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Go Back   SailNet Community > On Board > Gear & Maintenance
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  #11  
Old 09-25-2008
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I guess I could as well do a bulkhead mount as you did Faster but was thinking of trying to keep the heat as low in the boat as possible more then anything. And worried about people hitting their head constantly while seated at the table.
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  #12  
Old 09-25-2008
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Requires no bulkhead

Someone was going to suggest it . . . .

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  #13  
Old 09-25-2008
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But very high maintenance... especially the particular model in your photo.

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Someone was going to suggest it . . . .

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  #14  
Old 09-25-2008
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Here's a picture of the Dickensen propane chimney exit on my last boat. I used 3 overlapping Boom Bails to keep the lines from snagging and in the 4 years after installation I never had a line snag.
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  #15  
Old 09-25-2008
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Scott, on a previous 25 footer that we had, I built a little wood stove and installed in on its own companion way hatch board with the pipe exiting out the backside and then up. We burned presto log rounds in it. It barely took the chill off that little boat and it wouldn't burn but an hour at a time, but it's what we could do with the resources we had (in other words too po' to buy a real stove) It definitely looked like something like Jethro would throw together but I'm not the kind of fellow who worries too much about what other people think. Anyway, I totally get the idea of not wanting to cut a hole through the cabin top so that's the alternative that we came up with.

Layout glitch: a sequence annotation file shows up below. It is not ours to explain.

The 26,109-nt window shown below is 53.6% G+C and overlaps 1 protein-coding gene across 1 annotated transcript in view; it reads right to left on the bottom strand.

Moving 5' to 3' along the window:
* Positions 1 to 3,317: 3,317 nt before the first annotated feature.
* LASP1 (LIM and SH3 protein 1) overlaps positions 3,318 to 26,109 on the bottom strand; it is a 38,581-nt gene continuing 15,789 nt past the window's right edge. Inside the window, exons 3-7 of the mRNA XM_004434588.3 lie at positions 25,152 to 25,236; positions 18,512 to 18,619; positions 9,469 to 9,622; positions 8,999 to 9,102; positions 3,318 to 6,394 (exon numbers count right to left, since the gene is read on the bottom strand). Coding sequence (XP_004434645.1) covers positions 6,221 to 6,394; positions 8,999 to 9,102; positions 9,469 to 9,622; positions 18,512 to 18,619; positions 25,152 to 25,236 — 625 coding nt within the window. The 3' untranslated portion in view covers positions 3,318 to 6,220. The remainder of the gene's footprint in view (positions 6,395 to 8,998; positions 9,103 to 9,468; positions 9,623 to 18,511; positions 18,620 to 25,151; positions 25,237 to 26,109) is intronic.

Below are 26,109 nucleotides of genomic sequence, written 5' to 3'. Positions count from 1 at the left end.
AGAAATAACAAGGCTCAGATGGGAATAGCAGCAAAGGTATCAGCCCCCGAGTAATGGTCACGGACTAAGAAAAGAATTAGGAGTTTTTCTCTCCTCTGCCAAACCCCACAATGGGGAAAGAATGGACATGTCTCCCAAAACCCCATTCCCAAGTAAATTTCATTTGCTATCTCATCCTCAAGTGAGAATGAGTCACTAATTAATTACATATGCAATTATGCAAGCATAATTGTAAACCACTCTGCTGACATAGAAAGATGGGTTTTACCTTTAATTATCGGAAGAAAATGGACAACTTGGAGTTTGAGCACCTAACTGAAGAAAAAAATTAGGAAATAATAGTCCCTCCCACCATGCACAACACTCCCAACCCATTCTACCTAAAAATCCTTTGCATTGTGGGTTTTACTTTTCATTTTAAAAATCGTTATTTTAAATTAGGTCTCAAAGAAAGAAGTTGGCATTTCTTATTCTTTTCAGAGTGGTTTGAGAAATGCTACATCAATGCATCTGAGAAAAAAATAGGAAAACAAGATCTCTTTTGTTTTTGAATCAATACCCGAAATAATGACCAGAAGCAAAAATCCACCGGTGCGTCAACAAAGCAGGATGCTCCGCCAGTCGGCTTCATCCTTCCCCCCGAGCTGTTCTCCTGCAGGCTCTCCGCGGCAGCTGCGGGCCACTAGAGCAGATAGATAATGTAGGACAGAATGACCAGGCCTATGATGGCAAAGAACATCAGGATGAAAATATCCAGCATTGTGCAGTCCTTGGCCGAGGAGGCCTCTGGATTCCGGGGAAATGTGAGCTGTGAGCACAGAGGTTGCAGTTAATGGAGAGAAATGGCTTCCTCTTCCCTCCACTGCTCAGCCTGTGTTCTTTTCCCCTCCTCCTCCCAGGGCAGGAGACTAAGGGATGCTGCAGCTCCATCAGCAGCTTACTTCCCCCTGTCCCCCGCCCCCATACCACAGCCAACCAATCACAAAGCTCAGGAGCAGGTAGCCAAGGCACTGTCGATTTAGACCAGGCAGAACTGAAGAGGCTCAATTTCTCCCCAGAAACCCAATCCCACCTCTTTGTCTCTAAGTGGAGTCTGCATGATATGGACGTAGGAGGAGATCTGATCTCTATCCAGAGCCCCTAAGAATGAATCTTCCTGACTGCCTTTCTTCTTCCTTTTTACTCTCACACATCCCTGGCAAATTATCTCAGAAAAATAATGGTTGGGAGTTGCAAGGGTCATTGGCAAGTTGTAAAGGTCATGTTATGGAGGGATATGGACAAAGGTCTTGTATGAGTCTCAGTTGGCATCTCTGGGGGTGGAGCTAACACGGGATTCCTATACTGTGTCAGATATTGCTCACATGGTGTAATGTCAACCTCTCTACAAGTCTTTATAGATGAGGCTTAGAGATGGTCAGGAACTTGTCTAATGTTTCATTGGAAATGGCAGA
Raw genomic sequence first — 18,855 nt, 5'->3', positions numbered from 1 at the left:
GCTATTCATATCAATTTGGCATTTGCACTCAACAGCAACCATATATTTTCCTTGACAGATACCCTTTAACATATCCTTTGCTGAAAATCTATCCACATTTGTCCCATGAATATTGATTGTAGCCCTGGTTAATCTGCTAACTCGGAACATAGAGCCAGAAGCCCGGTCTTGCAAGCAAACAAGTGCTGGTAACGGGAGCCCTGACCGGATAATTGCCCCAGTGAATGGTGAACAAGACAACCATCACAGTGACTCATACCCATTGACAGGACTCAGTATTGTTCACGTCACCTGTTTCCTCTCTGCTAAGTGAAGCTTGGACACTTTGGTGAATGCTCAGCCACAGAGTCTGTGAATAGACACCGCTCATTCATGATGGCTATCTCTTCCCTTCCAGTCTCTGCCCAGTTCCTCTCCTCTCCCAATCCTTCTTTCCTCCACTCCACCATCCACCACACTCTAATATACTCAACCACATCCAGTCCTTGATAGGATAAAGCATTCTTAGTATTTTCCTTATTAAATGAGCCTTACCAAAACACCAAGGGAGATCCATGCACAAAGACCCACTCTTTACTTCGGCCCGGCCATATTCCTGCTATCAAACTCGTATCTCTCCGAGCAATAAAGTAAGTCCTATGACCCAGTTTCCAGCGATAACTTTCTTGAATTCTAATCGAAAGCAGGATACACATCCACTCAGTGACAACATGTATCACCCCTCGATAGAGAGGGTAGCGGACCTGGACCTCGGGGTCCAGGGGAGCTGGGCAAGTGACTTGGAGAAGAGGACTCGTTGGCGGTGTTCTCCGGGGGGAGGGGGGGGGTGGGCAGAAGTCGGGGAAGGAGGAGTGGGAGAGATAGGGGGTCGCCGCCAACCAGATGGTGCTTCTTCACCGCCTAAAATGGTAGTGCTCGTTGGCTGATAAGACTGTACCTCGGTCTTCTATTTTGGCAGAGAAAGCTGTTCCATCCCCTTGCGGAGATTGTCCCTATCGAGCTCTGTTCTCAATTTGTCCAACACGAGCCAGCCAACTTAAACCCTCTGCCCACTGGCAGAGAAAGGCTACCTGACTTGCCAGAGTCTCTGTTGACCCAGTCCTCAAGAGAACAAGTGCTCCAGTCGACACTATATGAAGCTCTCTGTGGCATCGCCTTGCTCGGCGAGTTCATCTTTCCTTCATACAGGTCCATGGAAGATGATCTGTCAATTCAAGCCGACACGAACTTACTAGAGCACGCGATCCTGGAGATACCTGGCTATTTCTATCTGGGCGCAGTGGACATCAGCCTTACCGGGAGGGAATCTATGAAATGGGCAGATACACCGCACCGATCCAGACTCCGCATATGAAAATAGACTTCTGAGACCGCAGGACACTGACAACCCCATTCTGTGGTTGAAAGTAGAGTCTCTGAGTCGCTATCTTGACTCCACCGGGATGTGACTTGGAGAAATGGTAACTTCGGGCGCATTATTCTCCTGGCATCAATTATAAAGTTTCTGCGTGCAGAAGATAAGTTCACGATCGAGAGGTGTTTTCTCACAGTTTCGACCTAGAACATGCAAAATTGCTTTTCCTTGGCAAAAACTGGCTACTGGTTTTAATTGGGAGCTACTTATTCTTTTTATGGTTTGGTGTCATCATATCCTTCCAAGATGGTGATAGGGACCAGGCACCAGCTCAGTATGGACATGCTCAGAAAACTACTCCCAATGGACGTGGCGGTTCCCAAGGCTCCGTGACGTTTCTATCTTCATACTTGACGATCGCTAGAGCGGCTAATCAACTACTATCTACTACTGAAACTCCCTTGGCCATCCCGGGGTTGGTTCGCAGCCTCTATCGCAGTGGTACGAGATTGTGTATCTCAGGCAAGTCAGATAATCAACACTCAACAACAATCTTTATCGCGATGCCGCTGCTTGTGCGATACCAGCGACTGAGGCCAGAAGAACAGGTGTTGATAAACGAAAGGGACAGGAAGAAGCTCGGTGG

Omatako's solution looks good too, but I'm not sure where you would store that when not in use and I'm not sure whether it's vented to the outside or not, because air circulation is critical.
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  #16  
Old 09-25-2008
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Originally Posted by Hartley18 View Post
Ron, just curious: Exactly how much heat do you get out the front of these things? Is there a limit to how close you can install combustibles (like the table) to the front of it??

(The only reason I ask is that you have an electric fan heater on the floor.. )

Cameron
The heater is our winter warmer while in our slip, or at a marina and plugged in. The electric heater is more effective, but given a couple of hours the fireplace will keep us quite toasty. We generally close the forward door in the head to avoid heating the V berth space which we don't use much.

This is the smaller 9000 btu model, the 12000 is noticeably more effective, and that boat had a lot more open space too.

So if we're plugged in we save on LPG and use the electric.

When the heater is running you can hold your hand on the sides of the unit. The stack gets VERY hot and it would be nice to have a guard on it, but the unit itself requires only minimal clearance. The glass gets warm too, but there is a heat exchanger and the fan blows warm air out of the vent above the glass (directed downward) much like a forced air system.

The addition of a small 12v fan to move the heat around more is on our list.
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Old 09-25-2008
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Quote: